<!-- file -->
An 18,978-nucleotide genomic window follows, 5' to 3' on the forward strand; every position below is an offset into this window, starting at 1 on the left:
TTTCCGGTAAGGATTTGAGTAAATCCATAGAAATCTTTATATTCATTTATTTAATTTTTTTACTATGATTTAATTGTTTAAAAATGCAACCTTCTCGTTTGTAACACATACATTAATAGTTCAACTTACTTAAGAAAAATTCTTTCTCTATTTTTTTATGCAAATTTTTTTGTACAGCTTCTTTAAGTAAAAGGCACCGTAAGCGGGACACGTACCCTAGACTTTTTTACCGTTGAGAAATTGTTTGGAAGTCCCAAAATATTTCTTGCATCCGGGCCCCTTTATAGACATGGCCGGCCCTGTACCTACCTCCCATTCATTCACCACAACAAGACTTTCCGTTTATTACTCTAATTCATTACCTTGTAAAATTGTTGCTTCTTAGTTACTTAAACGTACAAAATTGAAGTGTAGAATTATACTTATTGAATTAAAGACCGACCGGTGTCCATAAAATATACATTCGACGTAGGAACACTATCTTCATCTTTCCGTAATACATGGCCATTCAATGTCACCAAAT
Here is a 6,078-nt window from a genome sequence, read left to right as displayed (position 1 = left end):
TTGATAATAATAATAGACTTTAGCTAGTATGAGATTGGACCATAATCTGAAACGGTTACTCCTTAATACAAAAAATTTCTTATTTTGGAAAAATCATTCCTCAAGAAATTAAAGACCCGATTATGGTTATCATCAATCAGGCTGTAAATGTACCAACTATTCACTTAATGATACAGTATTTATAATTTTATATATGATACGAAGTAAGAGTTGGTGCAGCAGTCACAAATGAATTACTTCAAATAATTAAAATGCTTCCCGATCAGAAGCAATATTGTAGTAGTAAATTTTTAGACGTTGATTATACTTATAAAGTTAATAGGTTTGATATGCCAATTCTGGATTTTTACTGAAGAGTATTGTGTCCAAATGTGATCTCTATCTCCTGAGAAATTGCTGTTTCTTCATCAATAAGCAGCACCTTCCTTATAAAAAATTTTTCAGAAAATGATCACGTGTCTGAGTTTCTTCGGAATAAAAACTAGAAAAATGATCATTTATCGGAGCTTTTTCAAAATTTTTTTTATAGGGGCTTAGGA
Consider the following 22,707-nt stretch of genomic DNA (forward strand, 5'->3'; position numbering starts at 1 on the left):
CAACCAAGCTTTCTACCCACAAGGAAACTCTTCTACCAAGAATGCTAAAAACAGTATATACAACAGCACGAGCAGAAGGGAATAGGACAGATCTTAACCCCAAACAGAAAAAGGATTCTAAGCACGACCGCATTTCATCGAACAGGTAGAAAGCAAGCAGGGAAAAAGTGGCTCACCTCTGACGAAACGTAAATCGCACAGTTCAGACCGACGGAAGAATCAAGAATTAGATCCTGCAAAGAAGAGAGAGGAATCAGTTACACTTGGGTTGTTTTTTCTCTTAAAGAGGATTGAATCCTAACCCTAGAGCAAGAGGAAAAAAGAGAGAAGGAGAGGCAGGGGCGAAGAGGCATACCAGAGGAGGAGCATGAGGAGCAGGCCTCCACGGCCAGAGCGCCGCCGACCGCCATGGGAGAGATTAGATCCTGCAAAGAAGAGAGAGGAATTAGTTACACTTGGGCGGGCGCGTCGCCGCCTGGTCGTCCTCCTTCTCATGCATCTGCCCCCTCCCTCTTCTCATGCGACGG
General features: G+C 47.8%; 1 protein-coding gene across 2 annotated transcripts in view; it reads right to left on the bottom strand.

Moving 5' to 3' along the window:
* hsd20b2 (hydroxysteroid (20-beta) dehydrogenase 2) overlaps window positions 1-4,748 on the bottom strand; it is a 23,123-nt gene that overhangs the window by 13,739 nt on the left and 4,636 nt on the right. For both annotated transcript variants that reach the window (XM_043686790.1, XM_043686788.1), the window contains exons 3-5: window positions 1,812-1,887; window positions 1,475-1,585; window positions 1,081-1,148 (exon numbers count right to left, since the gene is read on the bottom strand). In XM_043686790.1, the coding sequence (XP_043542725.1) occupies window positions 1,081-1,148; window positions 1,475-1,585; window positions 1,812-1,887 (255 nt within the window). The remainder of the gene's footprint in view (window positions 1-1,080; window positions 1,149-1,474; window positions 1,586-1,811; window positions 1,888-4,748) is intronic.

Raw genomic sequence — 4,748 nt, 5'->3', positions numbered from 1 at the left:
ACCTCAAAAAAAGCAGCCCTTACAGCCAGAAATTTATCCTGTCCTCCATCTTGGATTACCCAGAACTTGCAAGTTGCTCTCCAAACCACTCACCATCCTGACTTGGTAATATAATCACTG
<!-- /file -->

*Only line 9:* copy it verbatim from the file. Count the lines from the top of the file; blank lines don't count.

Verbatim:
* hsd20b2 (hydroxysteroid (20-beta) dehydrogenase 2) overlaps window positions 1-4,748 on the bottom strand; it is a 23,123-nt gene that overhangs the window by 13,739 nt on the left and 4,636 nt on the right. For both annotated transcript variants that reach the window (XM_043686790.1, XM_043686788.1), the window contains exons 3-5: window positions 1,812-1,887; window positions 1,475-1,585; window positions 1,081-1,148 (exon numbers count right to left, since the gene is read on the bottom strand). In XM_043686790.1, the coding sequence (XP_043542725.1) occupies window positions 1,081-1,148; window positions 1,475-1,585; window positions 1,812-1,887 (255 nt within the window). The remainder of the gene's footprint in view (window positions 1-1,080; window positions 1,149-1,474; window positions 1,586-1,811; window positions 1,888-4,748) is intronic.